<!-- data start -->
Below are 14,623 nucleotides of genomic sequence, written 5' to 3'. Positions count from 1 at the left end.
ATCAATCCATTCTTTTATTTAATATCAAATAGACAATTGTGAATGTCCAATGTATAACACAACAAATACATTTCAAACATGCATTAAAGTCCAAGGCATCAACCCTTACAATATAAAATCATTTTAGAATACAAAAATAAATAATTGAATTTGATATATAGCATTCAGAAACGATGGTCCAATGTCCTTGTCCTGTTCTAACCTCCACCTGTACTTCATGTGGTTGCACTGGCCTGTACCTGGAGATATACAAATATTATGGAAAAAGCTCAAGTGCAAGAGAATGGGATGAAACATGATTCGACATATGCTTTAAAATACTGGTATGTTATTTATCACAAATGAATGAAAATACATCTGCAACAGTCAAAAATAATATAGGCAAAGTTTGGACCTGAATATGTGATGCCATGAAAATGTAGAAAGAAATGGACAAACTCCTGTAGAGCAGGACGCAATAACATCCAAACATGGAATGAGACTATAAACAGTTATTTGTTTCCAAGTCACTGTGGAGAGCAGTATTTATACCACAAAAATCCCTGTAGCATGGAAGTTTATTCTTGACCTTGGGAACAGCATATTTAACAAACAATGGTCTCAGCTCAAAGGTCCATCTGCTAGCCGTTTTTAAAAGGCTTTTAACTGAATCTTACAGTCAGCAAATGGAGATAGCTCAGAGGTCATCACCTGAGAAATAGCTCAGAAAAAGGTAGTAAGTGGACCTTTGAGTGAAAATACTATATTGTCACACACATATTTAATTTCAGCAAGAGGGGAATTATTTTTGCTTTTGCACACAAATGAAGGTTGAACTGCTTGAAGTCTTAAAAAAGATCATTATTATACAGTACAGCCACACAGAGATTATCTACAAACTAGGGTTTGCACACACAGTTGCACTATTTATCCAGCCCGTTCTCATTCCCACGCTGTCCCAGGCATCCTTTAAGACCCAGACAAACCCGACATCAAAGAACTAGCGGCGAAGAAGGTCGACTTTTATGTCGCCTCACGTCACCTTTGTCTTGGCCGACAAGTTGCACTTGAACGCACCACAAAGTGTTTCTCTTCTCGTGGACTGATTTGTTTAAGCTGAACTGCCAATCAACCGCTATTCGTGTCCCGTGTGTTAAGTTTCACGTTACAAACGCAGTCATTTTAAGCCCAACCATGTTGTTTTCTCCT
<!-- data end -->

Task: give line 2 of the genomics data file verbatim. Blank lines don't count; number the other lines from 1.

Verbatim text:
ATCAATCCATTCTTTTATTTAATATCAAATAGACAATTGTGAATGTCCAATGTATAACACAACAAATACATTTCAAACATGCATTAAAGTCCAAGGCATCAACCCTTACAATATAAAATCATTTTAGAATACAAAAATAAATAATTGAATTTGATATATAGCATTCAGAAACGATGGTCCAATGTCCTTGTCCTGTTCTAACCTCCACCTGTACTTCATGTGGTTGCACTGGCCTGTACCTGGAGATATACAAATATTATGGAAAAAGCTCAAGTGCAAGAGAATGGGATGAAACATGATTCGACATATGCTTTAAAATACTGGTATGTTATTTATCACAAATGAATGAAAATACATCTGCAACAGTCAAAAATAATATAGGCAAAGTTTGGACCTGAATATGTGATGCCATGAAAATGTAGAAAGAAATGGACAAACTCCTGTAGAGCAGGACGCAATAACATCCAAACATGGAATGAGACTATAAACAGTTATTTGTTTCCAAGTCACTGTGGAGAGCAGTATTTATACCACAAAAATCCCTGTAGCATGGAAGTTTATTCTTGACCTTGGGAACAGCATATTTAACAAACAATGGTCTCAGCTCAAAGGTCCATCTGCTAGCCGTTTTTAAAAGGCTTTTAACTGAATCTTACAGTCAGCAAATGGAGATAGCTCAGAGGTCATCACCTGAGAAATAGCTCAGAAAAAGGTAGTAAGTGGACCTTTGAGTGAAAATACTATATTGTCACACACATATTTAATTTCAGCAAGAGGGGAATTATTTTTGCTTTTGCACACAAATGAAGGTTGAACTGCTTGAAGTCTTAAAAAAGATCATTATTATACAGTACAGCCACACAGAGATTATCTACAAACTAGGGTTTGCACACACAGTTGCACTATTTATCCAGCCCGTTCTCATTCCCACGCTGTCCCAGGCATCCTTTAAGACCCAGACAAACCCGACATCAAAGAACTAGCGGCGAAGAAGGTCGACTTTTATGTCGCCTCACGTCACCTTTGTCTTGGCCGACAAGTTGCACTTGAACGCACCACAAAGTGTTTCTCTTCTCGTGGACTGATTTGTTTAAGCTGAACTGCCAATCAACCGCTATTCGTGTCCCGTGTGTTAAGTTTCACGTTACAAACGCAGTCATTTTAAGCCCAACCATGTTGTTTTCTCCT